All of this privilege drama continues to play out when Hannah snags a real writing job at GQ mid-season. Once she realizes the actual, difficult work her job entails beyond eating free snacks and brainstorming quips about urban dads, Hannah has a mini-crisis. Hannah, much like the characters in The Interestings, romanticized the life of being a “writer writer”—because things have always gone relatively smoothly for her, she assumed her dream career would come easily, too. Upon hearing the actually impressive pedigrees of her hardworking and experienced coworkers, Hannah's clearly rethinking her ability to easily handle her "high-profile magazine job" and is instead prone to falling asleep clutching her laptop during her writing time. Hannah's finally on a steep learning curve to growing up, and as a viewer, I couldn’t be more relieved.

hannah at her desk job

Welcome to cubicle life, Hannah. 

For the majority of this season, with the exception of Hannah's birthday, our four girls have been pretty isolated from one another. A sense of selfishness has filtered its way into their friendships, as well. While they are all at different points in their lives—Hannah living with Adam, Marnie post-breakup, Jessa post-rehab, and Shosh finishing college—none of them seems like they can make any emotional space for each other. Instead, they fluctuate between blowing each other off and holding each other at arms length—a volatile mix that creates an inevitable bomb of tension. These people do not understand how to be friends with one another.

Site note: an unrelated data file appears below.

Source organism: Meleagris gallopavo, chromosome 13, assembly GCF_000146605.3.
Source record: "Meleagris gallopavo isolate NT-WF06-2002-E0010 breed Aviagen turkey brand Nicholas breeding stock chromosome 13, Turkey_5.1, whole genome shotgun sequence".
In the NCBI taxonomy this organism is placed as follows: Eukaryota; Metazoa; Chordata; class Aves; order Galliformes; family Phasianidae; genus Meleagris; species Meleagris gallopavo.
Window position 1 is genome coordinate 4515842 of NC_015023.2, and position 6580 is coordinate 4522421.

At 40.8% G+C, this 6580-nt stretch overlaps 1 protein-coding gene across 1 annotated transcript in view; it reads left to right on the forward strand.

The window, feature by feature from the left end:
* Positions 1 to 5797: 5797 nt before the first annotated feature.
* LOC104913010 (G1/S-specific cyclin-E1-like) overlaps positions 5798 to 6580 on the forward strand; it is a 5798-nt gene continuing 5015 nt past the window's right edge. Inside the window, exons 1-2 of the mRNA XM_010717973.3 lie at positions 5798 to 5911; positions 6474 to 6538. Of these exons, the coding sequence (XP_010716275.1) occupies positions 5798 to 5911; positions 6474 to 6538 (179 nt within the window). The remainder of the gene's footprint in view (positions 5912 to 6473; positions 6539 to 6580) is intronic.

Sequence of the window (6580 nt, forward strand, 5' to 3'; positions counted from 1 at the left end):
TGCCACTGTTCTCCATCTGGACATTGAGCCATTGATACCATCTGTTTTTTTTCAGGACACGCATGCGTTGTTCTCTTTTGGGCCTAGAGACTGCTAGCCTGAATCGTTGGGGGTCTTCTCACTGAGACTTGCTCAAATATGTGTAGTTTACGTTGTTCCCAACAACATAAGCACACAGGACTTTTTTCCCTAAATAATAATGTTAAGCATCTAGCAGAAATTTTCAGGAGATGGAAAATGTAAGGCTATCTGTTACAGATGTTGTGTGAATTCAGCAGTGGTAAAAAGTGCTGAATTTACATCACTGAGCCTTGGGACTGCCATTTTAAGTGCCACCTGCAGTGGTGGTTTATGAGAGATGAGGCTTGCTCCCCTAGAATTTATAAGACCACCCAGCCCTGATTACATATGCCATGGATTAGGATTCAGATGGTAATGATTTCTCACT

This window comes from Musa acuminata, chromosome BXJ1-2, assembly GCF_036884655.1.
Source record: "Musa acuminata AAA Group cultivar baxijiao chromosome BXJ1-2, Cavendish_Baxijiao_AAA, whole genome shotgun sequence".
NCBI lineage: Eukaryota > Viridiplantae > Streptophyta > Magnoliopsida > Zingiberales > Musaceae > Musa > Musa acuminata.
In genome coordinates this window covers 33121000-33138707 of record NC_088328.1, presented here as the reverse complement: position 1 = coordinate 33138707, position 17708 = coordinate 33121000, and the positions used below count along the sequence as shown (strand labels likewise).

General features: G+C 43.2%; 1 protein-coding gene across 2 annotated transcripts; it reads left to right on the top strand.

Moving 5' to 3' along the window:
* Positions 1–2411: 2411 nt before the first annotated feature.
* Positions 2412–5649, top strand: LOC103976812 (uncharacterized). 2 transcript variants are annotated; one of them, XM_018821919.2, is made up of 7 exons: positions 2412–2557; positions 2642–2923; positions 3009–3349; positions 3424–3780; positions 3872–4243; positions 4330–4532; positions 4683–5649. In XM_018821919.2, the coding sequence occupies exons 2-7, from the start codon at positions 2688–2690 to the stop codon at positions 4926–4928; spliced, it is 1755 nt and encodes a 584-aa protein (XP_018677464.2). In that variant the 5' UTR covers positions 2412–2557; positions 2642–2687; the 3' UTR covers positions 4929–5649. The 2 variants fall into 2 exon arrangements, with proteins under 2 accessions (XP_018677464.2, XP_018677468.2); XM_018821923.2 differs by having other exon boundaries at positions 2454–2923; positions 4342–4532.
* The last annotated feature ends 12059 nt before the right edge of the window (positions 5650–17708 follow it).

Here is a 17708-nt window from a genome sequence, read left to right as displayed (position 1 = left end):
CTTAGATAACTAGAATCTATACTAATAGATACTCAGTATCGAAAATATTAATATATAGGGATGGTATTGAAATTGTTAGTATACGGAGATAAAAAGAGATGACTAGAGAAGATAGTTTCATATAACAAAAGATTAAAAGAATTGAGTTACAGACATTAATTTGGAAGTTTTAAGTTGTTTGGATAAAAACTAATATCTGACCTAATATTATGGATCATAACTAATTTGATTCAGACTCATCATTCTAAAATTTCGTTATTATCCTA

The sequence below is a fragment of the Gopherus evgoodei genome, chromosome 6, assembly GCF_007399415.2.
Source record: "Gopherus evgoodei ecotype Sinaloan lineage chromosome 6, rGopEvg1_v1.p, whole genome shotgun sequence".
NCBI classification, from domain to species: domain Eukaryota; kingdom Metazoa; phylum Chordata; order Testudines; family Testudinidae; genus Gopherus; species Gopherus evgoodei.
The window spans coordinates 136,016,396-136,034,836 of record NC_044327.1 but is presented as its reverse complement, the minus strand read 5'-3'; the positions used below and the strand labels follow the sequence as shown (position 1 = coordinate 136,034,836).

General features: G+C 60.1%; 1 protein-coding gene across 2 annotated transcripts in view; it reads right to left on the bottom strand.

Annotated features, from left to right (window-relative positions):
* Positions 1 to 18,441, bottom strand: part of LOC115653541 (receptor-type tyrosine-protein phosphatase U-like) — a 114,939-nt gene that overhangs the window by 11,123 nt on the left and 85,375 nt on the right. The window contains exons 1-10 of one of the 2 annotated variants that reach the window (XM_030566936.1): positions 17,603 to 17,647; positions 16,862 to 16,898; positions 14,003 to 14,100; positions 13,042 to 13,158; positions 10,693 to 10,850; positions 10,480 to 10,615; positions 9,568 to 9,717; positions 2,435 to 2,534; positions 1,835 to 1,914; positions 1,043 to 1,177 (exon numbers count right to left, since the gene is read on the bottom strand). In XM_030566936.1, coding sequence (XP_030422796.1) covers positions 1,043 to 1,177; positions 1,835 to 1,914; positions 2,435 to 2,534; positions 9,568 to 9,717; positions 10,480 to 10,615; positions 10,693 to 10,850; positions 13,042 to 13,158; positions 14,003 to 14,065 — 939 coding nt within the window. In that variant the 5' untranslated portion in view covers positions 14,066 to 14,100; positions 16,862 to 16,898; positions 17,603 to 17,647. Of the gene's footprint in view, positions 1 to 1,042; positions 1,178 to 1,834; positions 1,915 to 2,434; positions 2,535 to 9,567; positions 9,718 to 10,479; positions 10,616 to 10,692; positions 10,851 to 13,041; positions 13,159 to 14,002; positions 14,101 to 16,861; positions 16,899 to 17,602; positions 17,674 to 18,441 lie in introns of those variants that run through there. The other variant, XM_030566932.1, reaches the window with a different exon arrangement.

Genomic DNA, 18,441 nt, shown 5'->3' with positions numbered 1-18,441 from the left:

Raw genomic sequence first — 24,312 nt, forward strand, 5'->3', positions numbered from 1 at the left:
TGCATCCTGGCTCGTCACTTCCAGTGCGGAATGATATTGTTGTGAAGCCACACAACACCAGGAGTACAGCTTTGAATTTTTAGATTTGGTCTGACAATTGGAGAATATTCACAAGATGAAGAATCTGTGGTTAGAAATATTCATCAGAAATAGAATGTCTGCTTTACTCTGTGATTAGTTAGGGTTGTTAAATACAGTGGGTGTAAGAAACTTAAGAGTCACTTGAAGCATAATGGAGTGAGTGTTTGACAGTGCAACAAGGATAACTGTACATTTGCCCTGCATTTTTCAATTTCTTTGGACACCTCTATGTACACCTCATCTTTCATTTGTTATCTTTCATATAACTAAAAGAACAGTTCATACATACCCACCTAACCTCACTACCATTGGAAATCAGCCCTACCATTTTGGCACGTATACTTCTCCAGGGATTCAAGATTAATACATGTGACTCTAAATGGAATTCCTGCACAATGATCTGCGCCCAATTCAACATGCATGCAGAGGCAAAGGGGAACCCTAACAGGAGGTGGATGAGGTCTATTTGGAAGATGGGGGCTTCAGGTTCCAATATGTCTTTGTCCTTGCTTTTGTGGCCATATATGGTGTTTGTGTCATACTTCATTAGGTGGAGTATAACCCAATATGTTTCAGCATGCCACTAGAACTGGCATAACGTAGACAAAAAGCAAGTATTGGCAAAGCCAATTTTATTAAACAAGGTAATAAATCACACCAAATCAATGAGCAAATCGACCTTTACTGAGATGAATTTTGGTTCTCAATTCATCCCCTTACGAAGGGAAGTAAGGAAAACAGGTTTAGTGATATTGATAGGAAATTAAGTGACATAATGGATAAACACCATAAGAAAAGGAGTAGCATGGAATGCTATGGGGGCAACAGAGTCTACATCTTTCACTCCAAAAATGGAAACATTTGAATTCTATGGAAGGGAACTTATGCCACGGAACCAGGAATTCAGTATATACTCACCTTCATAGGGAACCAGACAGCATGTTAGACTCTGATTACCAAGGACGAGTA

What makes Girls interesting (especially in the most recent episodes) is that Dunham isn't afraid to mess with the structure of the show week to week and to allow the show to get as dark as it has. Dunham's critics will always complain that Hannah is either too unlikeable or not likeable enough. But the dark, uncomfortable moments that poke holes in  Hannah and her friends’ lofty ideas of themselves are ones that make viewers question our own behaviors and friendships.